I remember being blown away at the very first jazz performance I’ve ever been to.
Jazz drummers are one of a kind, don’t you think?
How do they make such captivating music from such a lean drum kit?
I’ve searched for the best Jazz drum set since then and I think I’ve found it!
Best Drum Kit for Jazz
Click on the names to skip to the section where we discuss the drum component in detail
Before you go crazy in the comments section, let me place a quick disclaimer here.
This selection was based on a few criteria:
- Sound quality
- Ease of purchasing
- Ease of setting up
- Suitable for the intermediate jazz drummer (if you’re a beginner, read our Best Beginner Drum Set article)
We TRY not to go too deep down the rabbit hole with this article because really, we could give you individual components that we think would make what we think is the perfect jazz drum kit.
And we’d still have drummers who’d be offended.
As a jazz drummer, you’ll probably have your personal playing style with specific components to your kit.
There’s no absolute right in Jazz, so let’s take a chill pill and just enjoy the music yea?
Now let’s get back to this Jazz drum kit!
This is how it should sound:
Video from Simone Formato
Best Jazz Shell Pack
Gretsch Drums Renown 4-piece Jazz Shell Pack
*This is a drum shell pack. It does not come with the cymbals or stands shown in the image above!*
Gretsch is well established in both drum and guitar manufacturing. They were also the ones who created the first warp free drum hoop in the world.
Having a direct communication with some of the world’s most renowned jazz drummers, you’ll notice that Gretsch’s Jazz drum shells have the characteristics that a Jazz drummer would want – open, bright, natural tones.
The Renown series also brings back the USA classic features very similar to the kits used by the renowned Jazz drummers in Gretsch’s artist line up.
Here’s what you get in the Gretsch Drums Renown Jazz Shell Pack
update: the Gretsch Renown 4-piece Jazz Shell pack seems to be out of stock, the closest you can get now is the 3-piece Jazz Shell which comes with the following:
14″ Snare drum
- 12″ Tom (mounted)
14″ Flo Tom16″ Flo Tom
- 18″ Bass Drum
- Floor Tom Holder
- Tom mounts
- Comes with Remo Drum Heads
- Snare: Coated USA Ambassador Batter, Gretsch by Remo Resonant
- Toms: Clear Emperor Batter, Gretsch by Remo Resonant
- Bass: USA Clear Powerstroke Batter, Coated white Gretsch head with muffle ring resonant
If you’re still curious about what’s included in the box, here’s a pretty awesome ASMR unboxing video by ericBdrums, watch it at 2x speed:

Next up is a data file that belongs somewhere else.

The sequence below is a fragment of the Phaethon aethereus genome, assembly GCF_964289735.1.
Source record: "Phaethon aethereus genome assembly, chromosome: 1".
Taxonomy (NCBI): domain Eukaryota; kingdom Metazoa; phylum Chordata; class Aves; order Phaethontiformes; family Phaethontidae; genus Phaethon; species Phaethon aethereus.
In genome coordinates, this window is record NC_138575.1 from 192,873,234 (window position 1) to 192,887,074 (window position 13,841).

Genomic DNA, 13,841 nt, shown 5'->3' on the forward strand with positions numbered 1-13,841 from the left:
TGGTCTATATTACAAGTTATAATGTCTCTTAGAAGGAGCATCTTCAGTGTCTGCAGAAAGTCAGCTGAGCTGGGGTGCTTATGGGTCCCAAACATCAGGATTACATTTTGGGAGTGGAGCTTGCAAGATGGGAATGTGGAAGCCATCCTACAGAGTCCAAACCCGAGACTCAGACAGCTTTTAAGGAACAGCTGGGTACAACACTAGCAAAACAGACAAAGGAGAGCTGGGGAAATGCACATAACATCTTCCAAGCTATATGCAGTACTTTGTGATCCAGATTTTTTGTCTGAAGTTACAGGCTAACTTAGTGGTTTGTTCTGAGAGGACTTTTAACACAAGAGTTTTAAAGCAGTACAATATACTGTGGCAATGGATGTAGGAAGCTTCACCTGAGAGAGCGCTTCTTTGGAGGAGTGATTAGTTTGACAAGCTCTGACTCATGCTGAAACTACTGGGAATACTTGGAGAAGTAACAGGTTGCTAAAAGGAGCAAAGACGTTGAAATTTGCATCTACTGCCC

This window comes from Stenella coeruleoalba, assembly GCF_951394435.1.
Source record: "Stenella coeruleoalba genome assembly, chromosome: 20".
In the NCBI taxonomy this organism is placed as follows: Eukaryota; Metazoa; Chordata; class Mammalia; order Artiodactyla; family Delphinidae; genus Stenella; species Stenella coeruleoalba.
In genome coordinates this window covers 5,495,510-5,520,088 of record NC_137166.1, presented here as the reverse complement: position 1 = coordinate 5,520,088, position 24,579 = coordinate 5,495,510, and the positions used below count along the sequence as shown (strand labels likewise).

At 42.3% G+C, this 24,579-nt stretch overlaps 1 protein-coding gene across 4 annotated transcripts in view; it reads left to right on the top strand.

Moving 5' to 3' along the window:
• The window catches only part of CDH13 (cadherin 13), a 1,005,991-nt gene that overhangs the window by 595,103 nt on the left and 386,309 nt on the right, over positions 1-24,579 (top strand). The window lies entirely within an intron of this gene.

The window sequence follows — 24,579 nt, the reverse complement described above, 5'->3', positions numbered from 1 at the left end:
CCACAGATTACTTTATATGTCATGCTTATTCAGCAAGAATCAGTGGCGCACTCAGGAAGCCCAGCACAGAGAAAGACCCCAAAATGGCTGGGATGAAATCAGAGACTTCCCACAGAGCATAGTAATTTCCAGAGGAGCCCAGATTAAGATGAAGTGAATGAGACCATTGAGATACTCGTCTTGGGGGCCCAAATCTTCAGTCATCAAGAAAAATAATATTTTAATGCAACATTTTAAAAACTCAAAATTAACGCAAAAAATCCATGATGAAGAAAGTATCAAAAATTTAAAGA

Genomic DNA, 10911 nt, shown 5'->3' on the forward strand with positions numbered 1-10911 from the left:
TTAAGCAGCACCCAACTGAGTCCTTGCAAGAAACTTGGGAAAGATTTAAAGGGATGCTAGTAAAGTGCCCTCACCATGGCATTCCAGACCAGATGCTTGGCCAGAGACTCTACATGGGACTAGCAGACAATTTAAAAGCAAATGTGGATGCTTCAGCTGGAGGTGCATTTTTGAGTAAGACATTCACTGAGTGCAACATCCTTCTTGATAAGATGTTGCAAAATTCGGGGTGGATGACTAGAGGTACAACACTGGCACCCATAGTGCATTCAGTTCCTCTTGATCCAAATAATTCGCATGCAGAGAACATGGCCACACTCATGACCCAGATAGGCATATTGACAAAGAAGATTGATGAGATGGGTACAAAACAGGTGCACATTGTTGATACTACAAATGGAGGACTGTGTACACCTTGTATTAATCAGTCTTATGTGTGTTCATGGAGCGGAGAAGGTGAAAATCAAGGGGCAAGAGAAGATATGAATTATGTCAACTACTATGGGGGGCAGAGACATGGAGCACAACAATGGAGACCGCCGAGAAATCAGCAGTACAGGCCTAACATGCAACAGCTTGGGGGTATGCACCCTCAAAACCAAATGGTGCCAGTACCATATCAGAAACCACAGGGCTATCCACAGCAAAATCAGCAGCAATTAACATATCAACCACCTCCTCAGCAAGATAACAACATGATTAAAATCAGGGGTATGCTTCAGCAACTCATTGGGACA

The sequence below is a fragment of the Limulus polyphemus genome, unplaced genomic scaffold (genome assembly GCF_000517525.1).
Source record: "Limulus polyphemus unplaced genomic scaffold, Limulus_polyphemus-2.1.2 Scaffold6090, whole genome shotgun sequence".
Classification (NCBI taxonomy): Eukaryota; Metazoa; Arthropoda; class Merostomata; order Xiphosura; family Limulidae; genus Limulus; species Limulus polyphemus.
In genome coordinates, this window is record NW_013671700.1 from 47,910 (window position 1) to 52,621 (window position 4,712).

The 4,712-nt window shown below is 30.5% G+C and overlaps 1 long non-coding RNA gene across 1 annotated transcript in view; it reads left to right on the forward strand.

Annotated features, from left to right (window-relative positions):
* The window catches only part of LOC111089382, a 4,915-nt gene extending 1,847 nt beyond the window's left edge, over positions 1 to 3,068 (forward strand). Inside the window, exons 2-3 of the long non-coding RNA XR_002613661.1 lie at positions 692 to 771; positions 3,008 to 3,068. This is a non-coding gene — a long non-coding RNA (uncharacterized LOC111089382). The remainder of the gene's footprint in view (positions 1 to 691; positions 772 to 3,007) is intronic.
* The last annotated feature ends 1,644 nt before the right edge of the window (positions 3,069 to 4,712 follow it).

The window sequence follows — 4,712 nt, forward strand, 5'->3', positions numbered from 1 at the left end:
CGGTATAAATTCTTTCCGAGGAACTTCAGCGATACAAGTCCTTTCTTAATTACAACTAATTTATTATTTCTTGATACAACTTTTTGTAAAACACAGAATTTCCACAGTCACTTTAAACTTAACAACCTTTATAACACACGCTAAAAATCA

Why did we choose the Renown 3-piece Jass drum shell?
- Maple Shells
The Renown 3 piece Jazz drum shell pack features 7-ply maple shells that are known for their bright sound profile.
- Comes with drum heads
An advantage of choosing the Gretsch Renown 3 piece Jazz drum shell pack is that it comes paired with compatible drum heads, selected with Jazz drumming in mind.
The search for the perfect drum head will be a journey that will probably take a lifetime.
Conversely, drum heads tend not to last a lifetime and will need to be changed at least once a year.
I was satisfied with the stock Remo drum heads that came with the pack, hence I went with the easy way out on this.
If you want to improve and customize the sound of your Gretsch Renown shell pack, read our guide on choosing drum heads.
If you have been following Jazz for a while, you’ll also love the classic Gretsch 302 drum hoops that come with the Renown shell pack. These hoops’ design originated from the classic Gretsch drums that were popular with Jazz drummers in the early 1950s.
They are also designed to be less rigid than most drum hoops and help to bring forth the open sounds of the toms and snare drums.
The Gretsch Renown series comes in various other configurations with varying drum sizes, as well as an option without the snare drum.
Best Jazz Cymbals
I picked cymbals from the Zildjan K Constantinople Series mostly due to their sounds.
Zildjian has been making cymbals since 1623, and are an industry leader known for producing high quality cymbals that last.
*on that note, if you find that your cymbals crack frequently, you might want to relook into your stick technique.
On top of that, I love the fact that they are hand-lathed which retains a very nostalgic tone quality that you get from older Jazz drum sounds.
Here’s a quick looks at these cymbals:
Zildjan K Constantinople 22″ Bounce Ride Cymbal
This was designed by Zildjian along with Kenny Washington, a Jazz Drummer.
The K Constantinople Bounce Ride features a unique clustered hammering.
It has grooves that help create controlled sustain and decay. It has a dark sound with a low to mid pitch that helps you stay above the rest of the band, no matter the size of the band.
This is how it sounds like:
I love the how the tones on this ride sound with its openness and overtones.
If you’ve listened to Zildjian’s sound lab video above, you’ll notice that it has a very crisp and bright bell tone that stands out against its darker overtones.
You can definitely use that to add variety to your fills.
Zildjan K Constantinople 20″ Medium Ride Cymbal [Optional]
The 20″ medium ride features a dry tone with some degree of overtones.